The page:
Compatibilists resemble theologians in many ways, not the least of which is that they both engage in endless lucubrations trying to show that something that doesn’t exist, but that is necessary for our psychological well-being, really does exist in some form or another. People hate the idea that they aren’t agents who can make free choices, just as they hate they idea that there might not be a Protective Father in heaven.As someone who leans toward some sort of retention of free will, I don't think this makes me like a desperate theist. Free will seems real, whatever your position on it. Should I lift up my tea cup now or keep typing? I seem to be free to go either way. God would have to be appearing in the sky day in and day out and speaking in a thunderous voice for theism to have as much experiential support as the belief in free will. Free will supporters are trying to "save the phenomena," which can't be said of theists.
I do hate the idea that I can't make free choices, but not "just as" people hate the idea that there's no "Protective Father in heaven." It's much more unsettling to suppose the course of history was settled, in every last detail, before you were born, than to do without a heavenly father. It's not just seeing myself as an automaton that's disturbing. What really bothers me is thinking that my efforts never alter the course of the future, though of course I do my part to bring about the future that's bound to be. This used to especially bother me a lot when my children were very small. I wanted to think that being vigilant in all things would protect them from some awful eventuality, shifting the future away from Bad B, and toward Good A. But there aren't two possible futures, if determinism is true. We're heading for Bad B or Good A, and my efforts are just a link in a predetermined, unilinear chain. If you let that thought sink in, it's extremely unsettling.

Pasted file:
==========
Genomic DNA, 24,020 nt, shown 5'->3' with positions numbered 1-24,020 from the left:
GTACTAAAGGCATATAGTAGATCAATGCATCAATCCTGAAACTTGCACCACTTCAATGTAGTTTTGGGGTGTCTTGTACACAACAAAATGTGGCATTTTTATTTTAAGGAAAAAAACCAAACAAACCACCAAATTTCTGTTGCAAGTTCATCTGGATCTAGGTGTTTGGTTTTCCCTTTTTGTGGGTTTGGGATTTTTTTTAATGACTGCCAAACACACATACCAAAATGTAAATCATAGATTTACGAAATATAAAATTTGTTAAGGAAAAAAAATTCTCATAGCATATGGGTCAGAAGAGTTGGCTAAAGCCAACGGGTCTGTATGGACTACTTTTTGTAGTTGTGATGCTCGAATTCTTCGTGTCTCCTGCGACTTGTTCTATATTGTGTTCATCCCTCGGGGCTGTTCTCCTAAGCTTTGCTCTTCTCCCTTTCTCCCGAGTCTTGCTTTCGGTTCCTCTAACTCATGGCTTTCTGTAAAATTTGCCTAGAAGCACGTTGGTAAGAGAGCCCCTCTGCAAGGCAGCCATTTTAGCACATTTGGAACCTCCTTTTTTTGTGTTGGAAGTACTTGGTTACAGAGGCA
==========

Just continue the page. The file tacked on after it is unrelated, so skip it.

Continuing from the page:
So--free will is much more "evident" than God, and free will is much more existentially crucial than God. That doesn't mean, of course, that free will is a reality. Coyne says science will not allow it, since our choices take place in our brains, and our brains are part of the completely law-governed material world. But this simple overview of what we know subtlely exaggerates what we know. OK, choices do take place in our brains, and not without brains, but it's not as if consciousness has been fully explained and reduced to a specific physical property of brains. Consciousness is a huge unsolved puzzle. Since free choices are conscious choices, it would seem premature to say you were absolutely sure how they work.
Weird analogy (since I'm pre-coffee): suppose you think a river works deterministically, its direction and flow constantly determined by past events. You now learn that the river is conscious and experiences itself as making various decisions. Should you stick to your guns as far as determinism goes? I think you ought to slow down at least a little--what's going on to make the river conscious? And is that, whatever it is, relevant to whether the river flows deterministically? Until you're on top of consciousness, it seems only reasonable to be a little modest on the subject of free will.